Alton Evening Telegraph from Alton, Illinois on March 27, 1952 · Page 1
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Alton Evening Telegraph from Alton, Illinois · Page 1

Alton, Illinois
Issue Date:
Thursday, March 27, 1952
Page 1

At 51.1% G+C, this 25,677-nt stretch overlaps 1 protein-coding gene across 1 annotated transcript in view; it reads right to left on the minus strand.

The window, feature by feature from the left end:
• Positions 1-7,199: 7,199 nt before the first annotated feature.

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ALTON EVENING TELEGRAPH Member of The Associated Press. 5c Per Copy. Vol. CVXII, No. 63 ALTON, ILL., THURSDAY, MARCH 27, 1952 Established January 15, 183<k Primary Vote Expected to Break Record Term of Office Short Three School Board Members To Be Elected On April 12 Public Interest in Election Manifested By Huge Registration In less than two weeks, a record number of voters in Madison county Is expected to go Id the polls to vote In the April 8 primary of the Slate of Illinois. First, attention of the public is focussed on the presidential nominees. On the Republican ticket, throe names are listed, Bonder, Taft and Stasson. Not. on the ticket is Dwight Eisenhower, regarded nationally as one of the leading candidates for the GOP honors. No formal write-in campaign in Illinois has been planned by the state Republican organization. On the Democratic side of the ballot as it will be presented to the voters of Madison county is the name of Sen. Estes Kefauver, television crimp-buster, who has received the nod of the voters in early slates' primaries. On April 4 at We'st Junior High School, Sen. Robert A. Taft will speak and meet the voters of Alton, starling at 6 p.m. * Ileeord Rpgislrntion Expectations of a big vote have been encouraged by a record registration of voters throughout the county. Also on the two tickets are office seekers whose campaigns have stirred up special'local interest inasmuch as most are known locally. For representative ii> Congress from the twenty-fourth district, (Madison and St. Clair counties), Melvin Price of East St. Louis, incumbent, is unopposed on the Democratic ticket. On the Republican side, a strong contender for nomination is Mrs. Phyllis Stewart Sehlafly or Alton, who is opposed by John T. R. Godlewski of St. Clair county. Political forecasters predict that'Mrs. Schlafly will oppose Price in the general election next fall. Mrs. Schlafly's husband, J. F. (Ted) Schlafly, Alton attorney, is seeking nomination on the GOP ballot as alternate delegate to the national nominating convention. There are two candidates in each party for this office and two frbm each is to be elected, assuring all nominees of election. On the Democrat ballot for alternate delegates to the national convention is one Altonian, Schaefer O'Neill, attorney and former state legislator. Charles G. Thomae, chairman of the Madison county Republican central committee, is a candidate for delegate to the national convention of the. GOP, with two opponents. Only Democratic delegate to the convention listed on the ballot is James O. Monroe, Collinsville Herald editor. Eight Aspirants • Eight names are on the Republican ballot in the contest for nomination as representative in the General Assembly from the forty- seventh senatorial district (Madison and Bond counties.) First name in the list is that of Ralph T. Smith. Alton attorney, and second is Harold E. Horsley of Godfrey. Voters may mark their X's for one or two candidates. For state representative on the Democratic side, there are five candidates, including Leland J. Kennedy, Alton, incumbent, and Lloyd (Curly) Harris, incumbent. For clerk of the circuit court, the party favorites are the lone candidates — Robert C. Cunningham (now deputy circuit clerk) on the GOP side and Simon Keller- inann jr., incumbent, on the Democratic ballot. The contests for stale's attorney on each ticket, are, as usual, more active than other races, with Harold O. Gwillim, Alton attorney, opposing Joseph M. DoLaurenti on the Republican side and Anthony W. Daly, Alton attorney, opposing Fred P. Schuman, on the Democratic side. The Daly-Schuman dispute, according lo political circles, stems from apparent support by a faction of the party for Schuman in opposition to the individual campaign of the popular Daly. Only one candidate seeks nomination for coroner on the GOP bal- Problem Seen In Liquor Law 'View* Clause The "cloa. view" section of the Illinois liquor law is so widely violated that Gus Haller, chairrnnn of the county hoard of supervisors and head of the county liquor control commission, see.? li'lle chance of enforcing that part of the Irss in relation to drive-in taverns. Chairman Haller was asked by (he Telegraph what action he contemplated, after roeei.'ing from l!ir state liquor control board a communication pointing out that drive- ins, without "clear view" arc forbidden. Ilaller said the county has but two drive-in places where liquor- is served. One of these, never serves minors; the other, following reports of serving minors, has boon warned against (he practice. "I don't plan any action until know more about the situation," Mailer said, "The drive-ins are running all over the slate. And that 'clear view' provision I don't know any tavern 1'iat has a 'clear view.' The bars in hotels certainly don't have 'clear views.' In the hotels even in Springfield, patrons walked through olher rooms before they get to the bars. That isn't a clear view." "I don't; know what we can do until we find out why drive-ins arc running all over the slate," Mallei concluded, stressing again thai sales to minors won't be permitted. Three members of the present Alton school board will be elected April 12, at a regular election in the Alton school district. The three members will be elected to three- year terms, hut will serve only approximately two and a half months. Three incumbents have failed to file for re-election. Incumbents are C. J. Schlosser, president; II. Edward Meyer, secretary, and Edward Hull, member. Deadline for filing was March 'J'2. Tho present Alton hoard, including the throe members elected April 12. will serve only until June ?.0, when the new Community Unit District No. 11, and a now board of education, become effective, Having filed petitions for the April 12 election are E. P. Waterhouse, Dr. Charles Hompliill, Jerry Middlolown and Loyce Wooff. Watorhouso is purchasing agent for Alton Box Board Co., and resides in Kali-mount addition; Hemphill has dental offices In First National Bank building and lives at 71!) Euclid avenue; Middleton has law offices in First National Bank building and lives at 122(5 Alton street, and Wooff resides at 718 East Fourth street and is connected with the Alton Real Estate Exchange. Voting in the. April 12 election will he at the polling places used in the Alton district in the past. The precinct polling places arc: No. 1- Irving School; No. 2 —McKinley School; No. 3 — Lincoln School; No. <l -Washington School; No. 5 Humboldt School; No. (>•Clara Barton School; No. 7—Horace Mann School; No. 8—-Milton School, and No. 9 — Fosterburg School. Council Plans Brirf^r. Say»WP Hopefuls? Dead, 2 tfur»!filson Drops Last Ditch Tryj^^i % Seek Write-in \t*^™ 1 * Plans for High rr tfi i To Hike Income Specinl Meeting Called for Monday to Beat Deadline Opponen iCanHave Machine Backing, -Mrs. Schlnfly\ Mrs. J. F. Schlafly jr., candidate for the Republican nomination for congrcsswoman from this districa, today said she was "pleased" to learn that her opponent had received the endorsement: of the McGlynn machine in St. Clair county. "This confirms," she said, "my claim that I am not under obligation to any small faction or pressure group. I believe I hat a candidate for higher office should be free to represent all the citizens, and if nominated, I will strive toward that end to the best of my ability. "The voters have loo much intelligence and initiative to let one one man dictate to them how they should vote." The East St. Louis Journal had carried a story yesterday that the McGIynn group had issued an endorsement of John T. R. Godlesv- ski, East St. Louis area attorney, for the Republican nomination. Speaking Wednesday night at a public affairs fo^ii-i at McKendree College, Lebanon, Mrs. Schlafly said that if voters fail to renounce Iho present administration they will have sold their "Constitutional rights for a mess.'" The Truman administration went to war in Korea 2.1 months ago and has yet. to ask Congress for a declaration of war. she declared. "If 1952 doesn't see the defeat of the men who violated their oath of office to support and defend the Constitution, then tlie American people have lost their Constitutional right to decide the great issues of war and peace," she warned. Mrs 1 . Schlafly earlier addressed the Republican woman's club ol Wood River, and id: "The day is past when taxes are paid only by the rich. Today, the average American workman is turning over '.','2 cents out of every dollar to the tax collector." GAAC Spanker, Council In Talk On F i n a n c i n g A veritable love feast ensued at the opening of the city council meeting Wednesday evening, when Executive Director Walter Wood- ;ook"-of the GAAC was granted the floor and spoke briefly and cordially in clarification of the altitude of the township and municipal affairs committee of the association in its desire to assist the council in effecting a solution of municipal financing problems. Woodcock said the committee j and the GAAC board were genuinely concerned over the city's problem of providing adequate wages and salaries so that city services could be properly maintained, and realized the danger of the city losing able and experienced employes under present economic conditions. He suggested that, with suitable time allowed, the GAAC committee might be able to assemble helpful information and assured I hat association members of special tcehni- In a desperate eleventh hour attempt to increase city licenses sufficiently to provide n pay increase for city employes, (ho city council has arranged for a special meoling (cos) $2.10) next Montfny night to provide an opportunity to enact amendments to the license rode before the fiscal year of (In- city expire* at midnight that day. Preparatory to this special council session, a meeting of Ilio city finance committee, open to all aldermen, will he hol() Friday evening lo consider license ordinance amendments, determining the increases to he imposed. The decision to hold the special mooting Monday was the result of a determined stand by three council members blocking action lo increase the city motor vehicle license (wheel tax) unless consideration also wore given to boosting other city licenses. lialk Ono lion*! Hy defeating a motion to suspend the rules, Aldermen Watsker, Brown, and Timmermiero prevented the auto license-increase ordinance from being amended or offered for immediate enactment. Brown, whose subsequent motion for a special council meeting Monay was unanimously adopted, had declared unswerving opposition to a wheel tax boost unless increases wore, made throughout the entire city license structure. Mo commented: "Mad it not been for the opposition of three members we'd have wound up tonight with provision lor $0000 additional revenue but absolutely no possibility of any pay increases for city employes. I'd like lo have this kept in mind." Suggested amount for a pay increase heard is one of $25 a month (costing perhaps $25,000). In long, healed discussion it was brought out that to increase licenses, each and every license ordinance (some estimated there were 40) must be individually changed by an amending ordinance. Time Limit Set Further thai any license change.' must be enacted before'the lisc'a year ends next Monday, March 3.1 because next year's licenses fal. due on April 1. It also was shown that no appropriation ordinance nor a salary ordinance may bo prepared until it is known what Iho license fees will be and an estimate of the increased receipls is computed; and that these ordinances, requiring extended study, must be enacted at the first council meeting in April — a scant two wook.s hence. Counsellor Durr offered to do his 'Proper Action* Ry n. I,. UVINOSTOXK WASHINGTON. March 27, .T Senator Styles Bridges (H-NII) testified today ho took an Interest in a seven million dollar tax case against a Baltimore liquor dealer because ho wnnted lo encourage 'quirk and proper action" by the jovernmont. In the witness chair before House ax invoMigaloi s, Bridges sug- ;oslod that as a member of ('on- ;ross ho should be interested in eeing I ha I the government soured a fair amount of tax and sas also fair lo Iho taxpayer. lie has nothing bul "official in- orosl" in the matter, he- declared. Bridges. Semite Republican flout oador, said his atlonlion ss-as ailed lo the case by William 'osvor Malonoy, Ness- York at loi--. ley and former Justice Dopart- iiont official. The House group is making a general inquiry Into lax scandals ind irregularities. It has developed that Bridges ind Henry (Tho Dutchman) firuntv vakl. mysterious man-aboul-Wash- nglon, took an active interest in i seven million dollar jeopardy tax issossmenl the government placed n 1fllO against Hyman Hnrvey \loin of Baltimore. There was tos- imony they made repeated inquiries lo tho Bureau of Internal 'Revenue about the case. The case, still ponding, ins'olvos ability would bo ready to ad-1 best to get Iho many ordinances vise on city financing problems, if that in desired. Alderman Molloy. whoso resolution led to organi/od businessmen and the GAAC being asked for revenue-raising suggestions, I banked Woodcock. Woodcock, in turn, complimented the council on its attempts to keep the city out of the red in the present trying period. To Del.erm.ine If Slot Machines Can Be Destroyed Continued on I'nge 2, Col. I. Seek Kqiiality for Women GF.NKVA, Ssvit/erland, March 27, .-V — A I'nited Nations group approved loday a draft convention aimed at gelling ssoman equal political rights svith men all oser Hie ssorld. •laps Approve Budget TOKYO, March 27 .'I' --Japan's parliament loday gave final approval to a $2,368,1511,000 national budget, I lie biggest since World War II. Most controversial ilem was $503.389,000 for defense. BallotsTuesday Tafl, KisoiihowiM 1 Not On Hallol in r \Wiili Shotgun iu TUK Republic-tins, waging M si iff presidential nomination battle in Wisconsin, today stopped up Ihfir of- Cnrls to make Nebraska ulso n prlmo pnpnlnrlly testing ground. Iloth slnlos holtl primanos next Tuesday to choose flOP and Dom- ncralio ronvonlinn delegates. Backers of Sen. Hohorl A. Tuft (if Ohio drummed up n write-in campaign in Nebraska I hoy hop' 1 ran off so) his losses in Now Hampshire jind Minnesota. And supporters of (Ion. rxvighl D. Kisonhosvor trierl to mulch Ilio Tuft drive. Two weeks ago tlio Nebraska primary appeared of lilllo national significance in Ilio Ropnlillcan picture willi only Harold Slasson and Mrs. Mary Kenny, Lincoln housewife anrl Imokor of ('.on. Douglas MacArthur, enlored. Tafl's forces culled in retired I.I. (Ion. Alhrrl C. Wodomeyor, a native Nobraskan, to give IJioir eampaii;h 11 shot in Iho arm. Wodomoyor told newsmen ho considered Tnft "Tho host (Uiall- fiod avowed candidate for the presidency considering the conditions faced by our country today." Mo said Kisonhosvor was "an avowed candidate. 1 " but. nol Mac- ive million dollars Klein said he j Arthur. nado on a wartime ng deal. liquor import- Federal Roads Bureau Backs River Highway In Prison Believed ; LovaP Brother Took r Dope Rap for 'Black Sheep' NEW YORK". March 27, .V Did ' one loyal brother go to prison to' help bis "black sheep brother'.' That, is the question Federal Judge Hours W. Gnddard must dc- cide after hearing this story yesterday Irom attorney Benjamin Schnnor: Anthony Pisi-ioita. '.'S. uas "The black sheep of the family. He was always looking •for an easy svay to make an easy dollar." But his brother, Rnsario, 32, led "an exemplary life." One da>, Anthony asked Rosario in delis or a package. His easy-go- \\-\-j, bi-')ihor took the package and ssas arrested. It contained narcot- lc>. \\'hon Rn>uiio shouted Ins inno- rrhi-c, 11 if t'S. attorney said the maximum sentence ssould be irn- posrii if the case \seni lo tnal. Anthony uic;od Ins brother to pleady guilt> M> dial Anthony, ssho had a record, wouldn't get loo stilf a sentence. A lawyer told Rosario Iho judge probably would give him six months at iho most. So both brothers pleaded guilty lo peddling narcotics. Anthony gut tune scars. Rosario got sos on .sears. They uent to prison about a year ago. Rosario wrote Judge Goddard j from prison, saying he ssas innocent. The case ss'as turned over to the legal aid society and Schmier ssas assigned. "I received a letter from Anthony." Schmier told the judge, "and believe mo. it ssas written in blood. He said his conscience bothered bun so nun-b he couldn't sloop (lights and he suorc his bro- Ilior UHS innocent." Alter bearing the slois. Judijc Gnddaid oiticrod Kosano lo enter a plea o! innocent. If the brother proses, his case, lie ssill be a free , man. SPPJNGFIKI.D. 111., March 27 - .T L : . S. District Attorney Hossard Doyle plans to file tost suits to determine svhothor slot machines soi/od in Illinois by FBI agents can bo destroyed. Doyle said yesterday Iho cases, lo be filed in Issxi sseeks, ssill be aimed at clearing up technical questions insolsmg Iho raids. Tho FBI picked up noarl.s 2000 slot machines, most of them from warehouses, in Illinois this month. The raids ssoro conducted under a federal anti-gambling lavs' requiring manufacturers and dealers to register svilh the I'. S. attorney general. Federal courts in Kentucky. Maryland and Louisiana, svhore FBI raids also wore carried out. base rejected govornmonl claims that the slot machine ossnors were dealers and required to re^istei I lie des ices. Students March in Trieste RO.MK. March L'7 .T Sin.ill groups ol high school and uni- SCiMty >tudont~ bun arms, look to the ,-ti prepared in time lo mool Hie coming deadline, but demanded council instructions as lo the increases lo be provided in them. By a motion of Alderman J. Duo- ley, seconded Ifl,' Alderman Parker, the city counsellor then ssas instructed lo prepare the necessary ordinances in time for enactment al: a special meeting before Ilio month ends. And by a companion motion by Alderman Parker, seconded by Alderman Warren, the counsellor svas directed lo study the city's financial pit-lure ssith a viesv to Hal increases for employes in amount of $25 a month, and report his findings at the- special finance committee session. As to Hie urgency of completing any change's in Iho license structure lie-lore Iho oily liscal year end" four days hence. City Treasurer Osborno said ho already had a slack of chocks in his ollico Irom persons ordering licenses for next year, that the ordinances make license duo and payable April 1 leaving him no \olition bul lo i^-ii' 1 al Iho old rale unless ness ordinances are enacted before April 1. Should license changes be deterred lo next month, be pointed out. a chaulic situation ssould result, one ( onliniied on I'iiKf "., Col. '!• House Group Would Slash Army Budget WASHINGTON, March 27 •-/!'-['he federal bureau of roads has added its support lo a proposed 2000-mile highway parallelling the Mississippi. Road Commissioner Thomas 11. MacDonald endorsed the proposal and estimated the federal cost would be 40 million dollars. ^ MacDonald told the 'louse public works committee yoslorda.s that the highway would be buill under (he present federal aid highway program. The committee is considering legislation to author- i/e the nesv river road. MasDonald said the federal government would split svilh the slates an estimated $81.000,000 needed to purchase land to preserve historic and scenic spots. He told (lie committee that he doubted wholhor Congress would be asked lo provide more than $;>()(>.000 of Ibis added cost in the next tss'U years. Al no time, he said, would more lhan SI ,000.01)0 bo asked lor any one year. Macl Juiiald i: a \ ' etniiinilloo members Ibis [IK lure of Iho proposed highsvay : Roads paralleling the river exist noss 1 for much of tb d'slanco be- Isveon Lake Maska, ?;inn., and Iho Gulf of Mexico; the proposed roulo svould iilili/o oxisling roads lor (JO percent of the 2000 miles svilh runs' construction needed for Iho remaining 4(1 percent. By crossing and re-crossing Iho river, ho said, Iho roulo ssould pass through all 10 Mississippi riser slates - Minnesota, Wisconsin, Illinois, Iowa Missouri, Ken lucks', Tennessee, Arkasas, Mississippi, and Lousiana. riimlsc's ,i\ . is included in Riser 1 1 Reiui nini; 1 1 >/ nc'sday. s\ her c as a u lines-, he lic U'drks silbl itil' hcanni,'.- highway I ii . II Alton said Vm! nun Hie '.-'I'll Hie Aid o! Salem. Telegraph as a mom lo see Ibal d Ilighssay Mississippi ii \\ ,i -Illusion Wed |,e appeal eil m c 'he I Imlse pub- iinillill li e clilldlll Ii ih'- ,\h>M--~ippi . \\ I i os illtun ol ell. represent. ills c> r-li i< l ol llhnoi - das- to to Hals. .hum lor Kf'fiiuvcr In Nebraska In Iho Democratic race, Son, Ksio.s Koffimor of Tennessee returned front Wisconsin to resume his Nebraska campaigning. Son, Robert S. Korr of Oklahoma, his April I, opponent, told newsmen in Lincoln last night ho thought "Wo are gaining on Kofmiver." Jack Boll, Associated Press political writer, wrojo from Milwaukee that the Wisconsin outcome •uuld bingo on Democrats who oto Iho GOP licket. Voters are landed both tickets and given their : hoi eo. Slassen has pledged thai he ss'ill liirn over lo Kisenhowor hall of any of his delegates eleeled since Iho general is nol. on the ballot and write-ins are nol. permitted. bucking Gov. Karl Warren of California have promised lo support the general if the California governor drops out uf the convention race. Warren himself lias made no promises except, lo release bis delegates if he fails lo make headway. lUo iMiiy Help WiirriMi Boll said a strong Kisonhosver sentiment among Democrats could benefit both Warren and Slasson. He said Wisconsin politicians thought Warren would gel the mosl of such voles oven though ho has nol. taken a slarid one way or Iho other alioul Ki.svnliowor. Tall, the oilier GOP candidate in Iho throe-way race, called the Slasson and Warren linkups ss'ilb Kiscnhov, er "hybrid liekols." Kelausor remained a lung-odds fasorite lo uin the Democralic race against Isvn slab's supporting Truman. Boll roporlod. The president rolurns lo Washington today from bis Florida vacaiion amidst speculation thai his choice for Democratic candidate, if he doesn't run himself, is Guv. Adlai SlovoiiKori of Illinois. Truman had no comment on a copyrighted St. Louis Posl-Dispatch story saying Iho president had asked Stevenson lo bo the administration candidate. The gus'- ! ornor \sonld comment neither. SteseiiHiiii Declines t The Chicago Daily Sun-Times Us'cnt os en further. In a copyright- .od story, it said Slcs'ensoit had "liiiulv declined" Truman's insi laliun lo seek the nev, -,pa per sa id that "mils a lull dr;ilI could shaki i ision. Sen. Hubert II. Humphrey ol : MinnoMita, a lasonle son candidate in the Democralic race, said mosl hackers ol the Truman "lair deal" program probably ssould ac- i epl Sles'onson or Kcfauscr as I ho presidential nominee. Tin 1 .Minnesolan leileialcd bis support of Truman, said he bclifses T run. Maine s Republic, today in Bani;ur for •ion Id i hoove ]i> do ML'RRIMAN, Nobr., March 27,1' A shotgun wielding assailant opened fire on a ranch bump nenr Morriman today and by Iho lime he was through, had killed Ihroo persons. One of Iho dead ssas a neighboring rancher who ssas answering a telephone ca'l for help. Two others, including a 10- mottlh-old baby, wore uotindorl. Authorities immediately road-! blocked Ibis onliro sparsely soltlod' norlhsvosl Nebraska sandhills i area. Piano after plane was s-'t.ti into Iho air in the search for the! unidentified slayer. i First speculation by autlioril'os svas that the slayings must base boon by someone carrying n "grudge", or someone gone berserk, Killed were George Monsinger. 2S, his 2:!-yoar-old svifo, and a neighbor, Deo Gardner, about fid. Itnhy Wounded Wounded were the Monslnger's baby and a neighbor, Cliff McDonald, about .Ti. Mars in Hanson, slalp safely patrolman stationed at Valentino, said I he assailant apparently had not entered the Mensingor ranch homo lis'o miles south of Morriman but shot through (joors and windows, Mrs. Monsingor apparently svas felled as she stood by the telephone, trying to summon help. McDonald, who lives about a mile and a half asvay, had hoard Mrs. Monsingor's general call (a series of short rings'on a party lino, do- signed to call all .subscribers lo I heir phones). As McDonald approached Iho farm, he apparently encountered Iho slayer in his oar. The assailant shot and injured McDonald, the shotgun pellets striking him in Iho neck, Hanson said. Tried lo Help Gardner, another rancher living two and a half miles asvay, also hoard the telephone call and headed for the Mensingor ranch with liis son and n hired man, Frank Ellis, They spoiled a car and stopped to inquire about the trouble, Tho assailant fired into the Gardner car, killing Gardner. Tho son and hired man were nol hurt. Hanson said Gardner appeared Ic have been killed with a pistol, al though all iho others were sho with a shotgun, loaded with buck shot. The only roads In the area ar sandhills trails. Hanson said a ma would huso lo know the area to us thorn for n gotasvay. The Monsingors operated n rancl of about .')()()() aoro.s, raising pure bred Hereford cat lie. Morriman is in Cherry county Just six miles from Iho Nebraska South Dakota border. Valentino Ilio county seal, is (i! miles ass-ay Level Talks On Steel Dispute Will Confer Separately \Yilh Exrcutivrs of Control Bodies FBI Checking Ex-Employesin Danrcrs Theft 1 noiiiinalion. The U had learned blossn eons-onl ion '" Slosousun's de- DANVKRS, Mass., March 27, .'I' FBI agents loday began a roundup of all former employes of the U.S. True-king Corp., one of sshoso armored I rucks ss'as robbed of $(iHI,000 in Danvers square Tuesday while its Ihroo guards sipped coffee about 20 feel away. A source, who asked" Ihtil his name nol be used, said ho believes Ilio FBI hopes lo determine if one of the former employes kept a key •to Iho truck ssben he loll Iho employ of Iho -irmoied car service or disulgod how a key could be- obtained. II was roseal'-d the keys to the compans's armored Mucks s\eic kepi in an unlocked dra-.sor jus! niMile Ilio entrance of a ;;arai'.o in Rioslon s .\oilh Knd. WASHINGTON. March 27—/P— Defense Mobili/or Charles E. Wl]« son dropped plans loday for a top level parley of government Officials concerned with the threat of a stool strike April 8. Instead, ho talked separately with the various price and wage control executives and ruled out any announcement today of what ho may do next lo head off a strike. Wilson has declared the recommendations of the Wage Stabilization Board, proposing a 17',i-cent hourly pay and other benefits for the CIO Stee'lworkers are inflationary and too high. This statement stired up wrath- fill retorts from CIO President Philip Murray nnrl the union declared that If the steel Industry doesn't accept the WSB recom- londalinns, the responsibility for serious strike will be on the ompnnies, Conform With Putnam Wilson talked for 20 minutes this morning with Economic Stabilizer ioger L. Putnam at Iho West- hosier apartments, whore they olh live. Then, he had a talk his own office with Nathan P. Vinsingor, WSB chairman who as upheld his board's recom- londalions as ttninflationary and istilicd. Price Stabilizer Ellis Arall was listed for a later, separ- to., talk. A spokesman for Wilson's of- ice of defense mobilization reused lo confirm or deny that he ilans lo keep hands off the steel vago dispute for the present in lopes of progress in union- man- igement negotiations which, starl- (I yesterday in Pittsburgh, and osurned loday. Tho situation was such that It oven appeared possible that, with President Truman due back Irom his Florida vacation late afternoon, someone, • in; the~rt\pbiltzation Hierarchy may quit soon. One Ihing appeared certain: that Hie CIO Sloelworkers Union, headed by Phillip Murray, will j?et nowhere in negotiations with steel- firms until the administration makes up its mind. The companies saidMhey'll need price boosts of $l2-a-lon if they grant the WSB- recommended terms. Talks Begin Bargaining talks between Murray's union and U. S. Steel Corp. ind Jones & Laughlin Steel began yesterday in Pittsburgh, but nothing was accomplished. The administration's real task was two-fold: to answer the questions (li whether Feinsinger's WSB ovor-slo.pped itself in its sug- Rested solulion, and (2) assuming a wage boost, whether steel profits require any price boost to keep them in the black. Wilson's fears were based not on steel, but on possible effect : to Hie economy generally. John ,L. Louis is wailing to see what Murray does in steel before trying to drive a now wage bargain tor coal miners. In short, a new wage pattern is in the making, at least in Wilson's view. Bark of thai, if steel firms raise prices, a whole host of other in- duslries will bo breaking down the doors fur higher prices, loo. Foinsingor has said the WSB's pinposod boosts for stoelworkers arc nol only fair but "unin- Ilai 101i;tr\." ''Only Sensible Tliinu? Lands Flaming Airliner With 49 Aboard, One Hurt Slightly to runs, an '.'.ill bul nol Weather Generally fair this afternoon, tonight and tomorrow; warmer tomorrow; hight today about 50; low in morning near freezing; high tomorrow afternoon in upper 50s. Shippers' forecast: 22 to 26 north. 26 to 30 east, 30 to 34 south, 32 to 36 west. Kiver Stages W Buie»u i « m •Z*ro 195 48 01 c Pool 41 a.M Tailssatei-414.72 i.ock At U*on M • Sea Level 71 Stage 1S2-I ft. Fall .53 Ft. V I e •• s ii 1 . d fun, lions in the- sear Marl mi.; no\t .lulv 1. MoM of the money ssould be lor flood control and nas'igalion projodv The total is $200 "il;. 1 !)00 or 2M percent bc-lusv President Truman's budget 11 ' ouunendation of $C02.- r r77,800. Pei i entat'o 1 . 1 , i'-o. this i- the \>\«- !,'ost sla>h the committee ha 1 - made so far this soar in the budi/ci for any federal agency. For risers arid harbors projects tho committee recommended $1X7.- 150.000. This is $.%' 78'!,000 or 'M percent under tho budget For flood control projects it rocon-.- mondod SL'21.'.'.;.'. lltf) ssl-i, b is $•" - ti62 000 or 28 poictnt. ui.dc r the budget. ml lligbssay pi Riser h-id an brochure ( dill .inicd ;.; ol sol, r lie MI Adam- Mc-nim • > i mi luded in tin- Mis-i--ip Hi'.'.lnsay . . . and ha 1 , nu: opponents lo s toss ib, of beaiitilul scenes alotr.', the Mississippi in the '. ieinily o! Alton svhic h Senator Mueller and I d '. T. os lllion presented ici Hie members of our confmiiiec I ,n:; -.'. rituu; lo exp.os my appre< ia- 1 1, in of boll. H e.-e gent loinen m their scis able tcMinions behnc oiii 1 committee on public \sork- !<r. Trosilhon is cbaitman ol the Gicaloi- Alton Association of Oi-n meice's McAdams lllghssa\ com miHee. and also n alternate I M-n.ctor Mueller on the Illmo, dc'le;;;, 1 |O(i to t||e > ' : (ilighvsay isrs Xt|ii;il nn Husbands .IIMdlAM l-.n« Miinh !.'V I" di I s t -.'. d ^a n iblci -v somi o -,- '.'. ! . e , squealed on them baled into i out I todays on i!ii:; ' hai :',"•. The men ss ere einbc'i s ol the .less ish Social .eculor said police hem playim.; poker h;e loi limb stakes lllllilcrs Mar, h 27 i ii i e pill ! i n i, cti ers ', T ng the in the i, '• to the tune ol aid (> ll.iiilon. sshu i ,: L' 11 l n 11 s e slates, u .,ii e i ii-1 -» HL-ainst Hi, 1 ! M inuiiids has e , I'i'.-d :n '.he oilice III V.nTON "The mils sei land ' Thla ss a ' hicl pilot helped land SMlll I'l pi Meld seslerdas ;;er ss a> in |ui i The liranill Airlun doss n ss lib one ol it- i.;oiic- ii in I a ss i la ml i ni.-; ss a ; pei N I'l Hie I'l p,i--eni.;ei -. mem;iej - < i»i 11,-i I 011 siimod s u lualls Ibi \ellllci Slalllold lohn I!e;dsli ssould lake mars job. Hut O. K. Sine- ,m Ok Cits lasvyei ss ho it |M~ de-scribed ibc 1 l.mdiiu; ' as iis ans 1 s e es er seen lluu II V\as Demi- I le :;as e Ibis description : "1 ssas silluu; on Hie i !L'hl side about tsso sials ha, k ol I he s\ MIL; ss hen I iiolii c-cl I ii e iiroiind Ibc i li.;hi iiiboaul online. 1 called the s'l-ss ardi'sso- and then sscnt loi- ssiiid l</ tell tin 1 captain iStan- lordi. "He came ba t k. took one quick look and told us Iu fasten our sale- is bills. Then lie banked the- (jlano io pui i he .-.Mc-ss fin the opposite ssmg and slaried dossn. 1 hiinia m:or. ' mooth abosc gruund then. "About halfsvay down the motor ell oil." "No one talked at all. I guess Hies sscrc loo scared, just like I ss a ^ pa.ssongers "could tlio flames as we Mold." svas W. C, general manager u Springs, Colo. Western Baseball n't knuss 1 much about air' said. "But I 't sec boss tho pilot ever dossn. When sse landed, l lies 1 tin ess ropes out the doors and out ul an emergency door on the It-It side ol l he plane. "Must of Iho men jumped down, bul the- \sonion slid down the ropes, One- ol die ss onion, who said she ssas ,s: ( ss rapped a magazine aniiind iho rope to protect hPf hands and slid right on doss'n. ' li seemed that sse had no soon- or gut out ol ilk- plane than the sshulo thing burst into flames." Tho injured passenger svas Miss Jesse Walls. (;reensboro, N. C., sshu skinned a leg sliding down ft rope. The piano ssas en route from Denser to Oklahoma City. The landing ssas made tsso miles from Hugolun in the extreme 80Uthwe»t 1 judged sse \seie about tiUIX) leet j corner of Kansas.